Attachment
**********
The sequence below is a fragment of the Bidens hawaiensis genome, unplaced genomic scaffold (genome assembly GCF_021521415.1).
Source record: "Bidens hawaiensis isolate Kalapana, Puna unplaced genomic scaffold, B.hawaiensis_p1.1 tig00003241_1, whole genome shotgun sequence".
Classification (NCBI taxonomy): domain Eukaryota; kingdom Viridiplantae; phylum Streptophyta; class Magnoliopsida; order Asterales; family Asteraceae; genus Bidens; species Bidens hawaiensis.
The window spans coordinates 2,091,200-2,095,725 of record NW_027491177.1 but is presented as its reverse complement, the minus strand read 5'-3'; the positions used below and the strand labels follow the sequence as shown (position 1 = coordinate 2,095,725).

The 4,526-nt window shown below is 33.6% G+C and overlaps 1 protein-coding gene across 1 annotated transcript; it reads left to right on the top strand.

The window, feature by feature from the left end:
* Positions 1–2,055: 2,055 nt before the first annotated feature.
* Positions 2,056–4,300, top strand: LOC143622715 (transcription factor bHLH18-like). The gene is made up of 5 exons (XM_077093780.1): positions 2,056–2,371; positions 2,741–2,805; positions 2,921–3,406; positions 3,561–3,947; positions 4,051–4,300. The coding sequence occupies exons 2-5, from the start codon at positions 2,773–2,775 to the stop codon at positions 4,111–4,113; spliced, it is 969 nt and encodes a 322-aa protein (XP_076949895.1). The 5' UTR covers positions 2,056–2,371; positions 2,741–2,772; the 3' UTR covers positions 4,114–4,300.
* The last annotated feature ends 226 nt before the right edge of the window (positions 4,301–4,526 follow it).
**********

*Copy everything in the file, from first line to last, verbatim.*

The sequence below is a fragment of the Bidens hawaiensis genome, unplaced genomic scaffold (genome assembly GCF_021521415.1).
Source record: "Bidens hawaiensis isolate Kalapana, Puna unplaced genomic scaffold, B.hawaiensis_p1.1 tig00003241_1, whole genome shotgun sequence".
Classification (NCBI taxonomy): domain Eukaryota; kingdom Viridiplantae; phylum Streptophyta; class Magnoliopsida; order Asterales; family Asteraceae; genus Bidens; species Bidens hawaiensis.
The window spans coordinates 2,091,200-2,095,725 of record NW_027491177.1 but is presented as its reverse complement, the minus strand read 5'-3'; the positions used below and the strand labels follow the sequence as shown (position 1 = coordinate 2,095,725).

The 4,526-nt window shown below is 33.6% G+C and overlaps 1 protein-coding gene across 1 annotated transcript; it reads left to right on the top strand.

The window, feature by feature from the left end:
* Positions 1–2,055: 2,055 nt before the first annotated feature.
* Positions 2,056–4,300, top strand: LOC143622715 (transcription factor bHLH18-like). The gene is made up of 5 exons (XM_077093780.1): positions 2,056–2,371; positions 2,741–2,805; positions 2,921–3,406; positions 3,561–3,947; positions 4,051–4,300. The coding sequence occupies exons 2-5, from the start codon at positions 2,773–2,775 to the stop codon at positions 4,111–4,113; spliced, it is 969 nt and encodes a 322-aa protein (XP_076949895.1). The 5' UTR covers positions 2,056–2,371; positions 2,741–2,772; the 3' UTR covers positions 4,114–4,300.
* The last annotated feature ends 226 nt before the right edge of the window (positions 4,301–4,526 follow it).